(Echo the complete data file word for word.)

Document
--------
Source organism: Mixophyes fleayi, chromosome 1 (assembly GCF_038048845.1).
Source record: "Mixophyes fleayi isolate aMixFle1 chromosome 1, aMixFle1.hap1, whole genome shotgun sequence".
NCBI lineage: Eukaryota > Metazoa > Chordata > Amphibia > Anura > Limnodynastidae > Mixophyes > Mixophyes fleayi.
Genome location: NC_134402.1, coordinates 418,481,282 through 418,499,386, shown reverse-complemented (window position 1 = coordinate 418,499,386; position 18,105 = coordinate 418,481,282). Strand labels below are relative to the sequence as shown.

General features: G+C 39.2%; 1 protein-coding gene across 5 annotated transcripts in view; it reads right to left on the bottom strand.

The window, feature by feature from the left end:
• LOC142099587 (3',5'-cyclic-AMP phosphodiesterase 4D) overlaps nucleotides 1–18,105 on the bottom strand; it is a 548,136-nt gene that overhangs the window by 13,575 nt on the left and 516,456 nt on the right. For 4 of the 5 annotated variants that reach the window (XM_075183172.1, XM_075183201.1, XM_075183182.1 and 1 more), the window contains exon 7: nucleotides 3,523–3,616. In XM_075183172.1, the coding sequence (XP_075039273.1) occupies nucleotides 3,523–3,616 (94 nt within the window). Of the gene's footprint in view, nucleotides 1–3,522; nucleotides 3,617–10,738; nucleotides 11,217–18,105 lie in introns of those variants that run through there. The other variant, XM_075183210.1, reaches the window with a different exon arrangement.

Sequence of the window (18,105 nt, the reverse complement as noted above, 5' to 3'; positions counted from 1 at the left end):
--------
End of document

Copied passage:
Source organism: Mixophyes fleayi, chromosome 1 (assembly GCF_038048845.1).
Source record: "Mixophyes fleayi isolate aMixFle1 chromosome 1, aMixFle1.hap1, whole genome shotgun sequence".
NCBI lineage: Eukaryota > Metazoa > Chordata > Amphibia > Anura > Limnodynastidae > Mixophyes > Mixophyes fleayi.
Genome location: NC_134402.1, coordinates 418,481,282 through 418,499,386, shown reverse-complemented (window position 1 = coordinate 418,499,386; position 18,105 = coordinate 418,481,282). Strand labels below are relative to the sequence as shown.

General features: G+C 39.2%; 1 protein-coding gene across 5 annotated transcripts in view; it reads right to left on the bottom strand.

The window, feature by feature from the left end:
• LOC142099587 (3',5'-cyclic-AMP phosphodiesterase 4D) overlaps nucleotides 1–18,105 on the bottom strand; it is a 548,136-nt gene that overhangs the window by 13,575 nt on the left and 516,456 nt on the right. For 4 of the 5 annotated variants that reach the window (XM_075183172.1, XM_075183201.1, XM_075183182.1 and 1 more), the window contains exon 7: nucleotides 3,523–3,616. In XM_075183172.1, the coding sequence (XP_075039273.1) occupies nucleotides 3,523–3,616 (94 nt within the window). Of the gene's footprint in view, nucleotides 1–3,522; nucleotides 3,617–10,738; nucleotides 11,217–18,105 lie in introns of those variants that run through there. The other variant, XM_075183210.1, reaches the window with a different exon arrangement.

Sequence of the window (18,105 nt, the reverse complement as noted above, 5' to 3'; positions counted from 1 at the left end):